Levi’s 501 blue jeans on display.
Sean Gallup | Getty Images
Levi Strauss On Thursday, the company lowered its full-year sales forecast as it missed Wall Street’s quarterly sales expectations and was hurt by weaker shopping trends at department stores and major retailers across the U.S
Shares fell slightly in extended trading.
The company’s more cautious outlook comes just three months after it already cut its full-year profit outlook. The company now expects net sales to be flat or increase 1% from the same period last year, compared with previous growth of between 1.5% and 2.5%. The company expects adjusted earnings per share to be at the lower end of the aforementioned range of $1.10 to $1.20.
In an interview with CNBC, CEO Chip Bergh said shoppers hit by inflation, rising mortgage rates and gasoline prices have purchased fewer items at retailers that carry Levi’s apparel.
“All the things that impact middle-income consumers also impact our wholesale business,” he said.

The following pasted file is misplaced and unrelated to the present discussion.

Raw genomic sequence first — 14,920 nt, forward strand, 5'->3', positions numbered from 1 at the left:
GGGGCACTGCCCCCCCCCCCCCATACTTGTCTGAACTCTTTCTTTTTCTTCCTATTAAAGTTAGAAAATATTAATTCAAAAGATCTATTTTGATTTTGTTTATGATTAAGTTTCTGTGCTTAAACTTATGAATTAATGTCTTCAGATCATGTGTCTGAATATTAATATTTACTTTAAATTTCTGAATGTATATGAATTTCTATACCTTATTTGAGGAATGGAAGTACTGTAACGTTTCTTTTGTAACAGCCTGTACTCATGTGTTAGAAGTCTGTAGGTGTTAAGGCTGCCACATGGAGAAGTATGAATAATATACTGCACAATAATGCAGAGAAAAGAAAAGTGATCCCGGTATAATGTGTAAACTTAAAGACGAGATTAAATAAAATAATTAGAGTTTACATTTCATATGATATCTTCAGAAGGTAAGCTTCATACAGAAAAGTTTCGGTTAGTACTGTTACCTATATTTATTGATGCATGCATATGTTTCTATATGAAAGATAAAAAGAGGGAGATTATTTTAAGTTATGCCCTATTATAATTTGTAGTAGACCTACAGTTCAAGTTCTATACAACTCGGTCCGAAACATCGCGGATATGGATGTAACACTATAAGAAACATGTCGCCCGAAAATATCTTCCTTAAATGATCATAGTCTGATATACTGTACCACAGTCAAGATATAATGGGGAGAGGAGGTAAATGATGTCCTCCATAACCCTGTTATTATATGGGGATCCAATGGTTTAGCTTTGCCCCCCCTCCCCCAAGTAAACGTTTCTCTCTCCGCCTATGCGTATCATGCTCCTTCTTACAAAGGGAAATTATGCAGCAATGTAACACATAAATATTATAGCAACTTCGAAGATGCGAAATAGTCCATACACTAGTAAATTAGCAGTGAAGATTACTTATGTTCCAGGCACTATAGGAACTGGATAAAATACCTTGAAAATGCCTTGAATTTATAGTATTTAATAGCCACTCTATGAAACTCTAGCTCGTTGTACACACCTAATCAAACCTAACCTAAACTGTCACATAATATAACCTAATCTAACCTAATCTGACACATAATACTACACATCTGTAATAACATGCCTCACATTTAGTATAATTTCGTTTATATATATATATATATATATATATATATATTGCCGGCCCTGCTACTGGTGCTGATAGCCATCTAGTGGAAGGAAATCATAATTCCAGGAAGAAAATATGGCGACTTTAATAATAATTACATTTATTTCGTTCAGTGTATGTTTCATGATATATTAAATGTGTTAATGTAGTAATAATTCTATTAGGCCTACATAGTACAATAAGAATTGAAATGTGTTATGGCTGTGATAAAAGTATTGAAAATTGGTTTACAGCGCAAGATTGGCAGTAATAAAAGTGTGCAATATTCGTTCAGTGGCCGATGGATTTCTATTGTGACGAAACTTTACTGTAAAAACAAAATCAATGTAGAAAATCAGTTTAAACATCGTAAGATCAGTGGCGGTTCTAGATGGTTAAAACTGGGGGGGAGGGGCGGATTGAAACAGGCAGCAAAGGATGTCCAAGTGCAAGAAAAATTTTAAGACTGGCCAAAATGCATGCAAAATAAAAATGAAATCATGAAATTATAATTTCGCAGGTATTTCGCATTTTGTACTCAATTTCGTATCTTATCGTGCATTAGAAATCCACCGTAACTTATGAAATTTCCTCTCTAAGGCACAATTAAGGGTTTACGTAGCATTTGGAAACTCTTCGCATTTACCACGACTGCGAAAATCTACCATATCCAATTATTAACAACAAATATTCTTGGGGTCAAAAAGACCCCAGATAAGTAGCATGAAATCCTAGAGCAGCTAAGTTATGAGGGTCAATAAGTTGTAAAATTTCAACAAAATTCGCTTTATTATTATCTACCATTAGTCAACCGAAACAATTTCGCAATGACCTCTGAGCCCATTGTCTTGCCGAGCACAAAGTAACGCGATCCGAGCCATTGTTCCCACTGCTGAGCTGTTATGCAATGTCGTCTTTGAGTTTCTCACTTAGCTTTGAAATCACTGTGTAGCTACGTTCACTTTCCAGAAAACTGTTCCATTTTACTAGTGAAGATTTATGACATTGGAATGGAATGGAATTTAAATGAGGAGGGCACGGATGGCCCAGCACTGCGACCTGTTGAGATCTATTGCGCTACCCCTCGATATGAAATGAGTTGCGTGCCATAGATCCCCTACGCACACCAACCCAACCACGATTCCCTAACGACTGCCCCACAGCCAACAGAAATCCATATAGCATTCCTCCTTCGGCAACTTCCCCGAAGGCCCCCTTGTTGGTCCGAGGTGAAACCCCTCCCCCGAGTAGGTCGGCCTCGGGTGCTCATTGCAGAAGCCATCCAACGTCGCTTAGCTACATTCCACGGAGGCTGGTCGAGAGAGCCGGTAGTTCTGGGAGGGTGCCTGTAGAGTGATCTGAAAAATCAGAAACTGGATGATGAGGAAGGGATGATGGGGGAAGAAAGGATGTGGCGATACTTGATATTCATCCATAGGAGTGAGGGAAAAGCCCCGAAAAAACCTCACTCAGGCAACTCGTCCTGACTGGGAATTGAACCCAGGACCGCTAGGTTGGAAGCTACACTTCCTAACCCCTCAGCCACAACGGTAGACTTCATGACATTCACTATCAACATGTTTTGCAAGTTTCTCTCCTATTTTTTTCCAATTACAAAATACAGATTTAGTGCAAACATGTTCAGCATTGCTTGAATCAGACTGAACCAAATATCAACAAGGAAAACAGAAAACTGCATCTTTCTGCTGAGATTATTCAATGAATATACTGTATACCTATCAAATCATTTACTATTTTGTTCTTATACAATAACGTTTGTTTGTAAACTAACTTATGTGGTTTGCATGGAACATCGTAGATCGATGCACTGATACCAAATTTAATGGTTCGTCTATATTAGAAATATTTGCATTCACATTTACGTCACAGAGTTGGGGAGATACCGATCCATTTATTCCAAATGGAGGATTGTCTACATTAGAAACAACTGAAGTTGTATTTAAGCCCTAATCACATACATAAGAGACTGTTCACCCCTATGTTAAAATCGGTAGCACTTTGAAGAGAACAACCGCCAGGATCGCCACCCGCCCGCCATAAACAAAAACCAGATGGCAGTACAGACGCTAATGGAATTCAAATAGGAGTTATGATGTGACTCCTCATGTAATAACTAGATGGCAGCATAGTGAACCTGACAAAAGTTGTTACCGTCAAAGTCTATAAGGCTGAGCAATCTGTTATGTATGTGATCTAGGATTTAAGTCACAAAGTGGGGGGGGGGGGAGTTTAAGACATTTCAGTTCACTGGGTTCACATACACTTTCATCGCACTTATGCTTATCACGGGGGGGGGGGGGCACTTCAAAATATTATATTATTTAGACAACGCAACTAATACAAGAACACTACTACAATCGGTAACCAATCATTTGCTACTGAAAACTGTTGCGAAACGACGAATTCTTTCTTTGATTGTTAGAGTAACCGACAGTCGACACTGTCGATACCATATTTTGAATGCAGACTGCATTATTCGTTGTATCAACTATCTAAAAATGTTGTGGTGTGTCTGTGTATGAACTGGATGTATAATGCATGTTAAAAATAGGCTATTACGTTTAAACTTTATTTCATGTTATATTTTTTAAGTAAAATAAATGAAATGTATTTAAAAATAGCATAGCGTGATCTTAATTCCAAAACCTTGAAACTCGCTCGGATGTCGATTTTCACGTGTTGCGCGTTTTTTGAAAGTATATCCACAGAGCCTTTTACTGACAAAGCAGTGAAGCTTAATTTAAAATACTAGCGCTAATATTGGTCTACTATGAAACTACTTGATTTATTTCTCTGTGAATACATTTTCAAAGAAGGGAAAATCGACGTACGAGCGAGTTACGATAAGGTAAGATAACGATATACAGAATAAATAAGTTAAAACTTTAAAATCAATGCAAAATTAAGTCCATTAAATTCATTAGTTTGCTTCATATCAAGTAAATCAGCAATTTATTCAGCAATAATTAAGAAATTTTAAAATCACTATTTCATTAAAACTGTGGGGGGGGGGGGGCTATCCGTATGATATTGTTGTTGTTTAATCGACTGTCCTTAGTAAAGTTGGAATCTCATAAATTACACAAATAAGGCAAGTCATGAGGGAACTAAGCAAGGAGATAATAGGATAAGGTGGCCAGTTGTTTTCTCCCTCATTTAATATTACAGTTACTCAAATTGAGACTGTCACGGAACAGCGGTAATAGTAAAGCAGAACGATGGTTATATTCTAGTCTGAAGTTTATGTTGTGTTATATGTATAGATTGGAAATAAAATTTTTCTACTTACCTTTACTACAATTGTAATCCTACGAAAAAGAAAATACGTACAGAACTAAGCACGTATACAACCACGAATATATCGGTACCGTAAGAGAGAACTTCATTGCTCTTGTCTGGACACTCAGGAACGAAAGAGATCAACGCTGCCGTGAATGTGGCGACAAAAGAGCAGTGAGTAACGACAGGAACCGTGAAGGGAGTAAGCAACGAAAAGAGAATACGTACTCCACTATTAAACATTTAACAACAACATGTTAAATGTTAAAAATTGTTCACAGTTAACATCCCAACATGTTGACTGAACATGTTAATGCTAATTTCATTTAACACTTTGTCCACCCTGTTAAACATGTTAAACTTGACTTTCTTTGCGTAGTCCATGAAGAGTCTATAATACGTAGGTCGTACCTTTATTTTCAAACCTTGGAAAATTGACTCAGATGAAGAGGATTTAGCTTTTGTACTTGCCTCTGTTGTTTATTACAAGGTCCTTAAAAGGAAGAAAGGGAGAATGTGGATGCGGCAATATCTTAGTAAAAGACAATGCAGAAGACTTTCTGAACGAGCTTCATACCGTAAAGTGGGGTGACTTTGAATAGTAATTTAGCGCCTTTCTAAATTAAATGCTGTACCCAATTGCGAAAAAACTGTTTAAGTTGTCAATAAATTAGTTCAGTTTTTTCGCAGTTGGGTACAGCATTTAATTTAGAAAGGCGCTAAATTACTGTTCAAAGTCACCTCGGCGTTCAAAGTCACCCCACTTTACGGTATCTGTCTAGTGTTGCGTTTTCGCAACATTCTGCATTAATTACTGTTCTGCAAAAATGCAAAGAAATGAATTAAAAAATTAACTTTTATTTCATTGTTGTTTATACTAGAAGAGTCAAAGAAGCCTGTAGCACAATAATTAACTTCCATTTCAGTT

Here’s how the denim retailer performed in its fiscal third quarter compared to Wall Street expectations, based on an analyst survey from LSEG, formerly known as Refinitiv:
- Earnings per share: 28 cents, adjusted, versus 27 cents expected
- Revenue: $1.51 billion vs. expected $1.54 billion
Net income for the three-month period ended August 27 was $10 million, or 2 cents per share, compared to $173 million, or 43 cents per share, a year ago. On an adjusted basis, earnings per share were 28 cents.
Sales were roughly in line with the $1.52 billion the company reported in the same period last year.